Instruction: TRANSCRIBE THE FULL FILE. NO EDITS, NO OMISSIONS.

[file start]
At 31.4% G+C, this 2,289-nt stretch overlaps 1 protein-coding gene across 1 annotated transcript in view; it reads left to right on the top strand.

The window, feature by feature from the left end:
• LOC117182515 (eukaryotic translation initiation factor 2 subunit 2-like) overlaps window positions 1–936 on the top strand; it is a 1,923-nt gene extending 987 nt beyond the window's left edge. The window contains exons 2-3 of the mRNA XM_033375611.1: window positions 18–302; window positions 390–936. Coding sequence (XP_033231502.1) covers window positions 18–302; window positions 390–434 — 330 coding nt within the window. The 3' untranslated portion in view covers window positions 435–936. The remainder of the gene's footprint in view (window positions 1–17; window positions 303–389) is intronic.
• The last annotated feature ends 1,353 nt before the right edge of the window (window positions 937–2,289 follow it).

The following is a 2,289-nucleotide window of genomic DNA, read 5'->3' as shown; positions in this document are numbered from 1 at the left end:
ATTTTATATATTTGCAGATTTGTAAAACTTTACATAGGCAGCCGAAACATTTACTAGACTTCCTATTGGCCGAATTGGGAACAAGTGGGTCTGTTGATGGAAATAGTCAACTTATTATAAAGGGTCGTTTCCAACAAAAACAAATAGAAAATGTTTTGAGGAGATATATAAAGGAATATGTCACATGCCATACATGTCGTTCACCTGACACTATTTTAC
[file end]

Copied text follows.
At 31.4% G+C, this 2,289-nt stretch overlaps 1 protein-coding gene across 1 annotated transcript in view; it reads left to right on the top strand.

The window, feature by feature from the left end:
• LOC117182515 (eukaryotic translation initiation factor 2 subunit 2-like) overlaps window positions 1–936 on the top strand; it is a 1,923-nt gene extending 987 nt beyond the window's left edge. The window contains exons 2-3 of the mRNA XM_033375611.1: window positions 18–302; window positions 390–936. Coding sequence (XP_033231502.1) covers window positions 18–302; window positions 390–434 — 330 coding nt within the window. The 3' untranslated portion in view covers window positions 435–936. The remainder of the gene's footprint in view (window positions 1–17; window positions 303–389) is intronic.
• The last annotated feature ends 1,353 nt before the right edge of the window (window positions 937–2,289 follow it).

The following is a 2,289-nucleotide window of genomic DNA, read 5'->3' as shown; positions in this document are numbered from 1 at the left end:
ATTTTATATATTTGCAGATTTGTAAAACTTTACATAGGCAGCCGAAACATTTACTAGACTTCCTATTGGCCGAATTGGGAACAAGTGGGTCTGTTGATGGAAATAGTCAACTTATTATAAAGGGTCGTTTCCAACAAAAACAAATAGAAAATGTTTTGAGGAGATATATAAAGGAATATGTCACATGCCATACATGTCGTTCACCTGACACTATTTTAC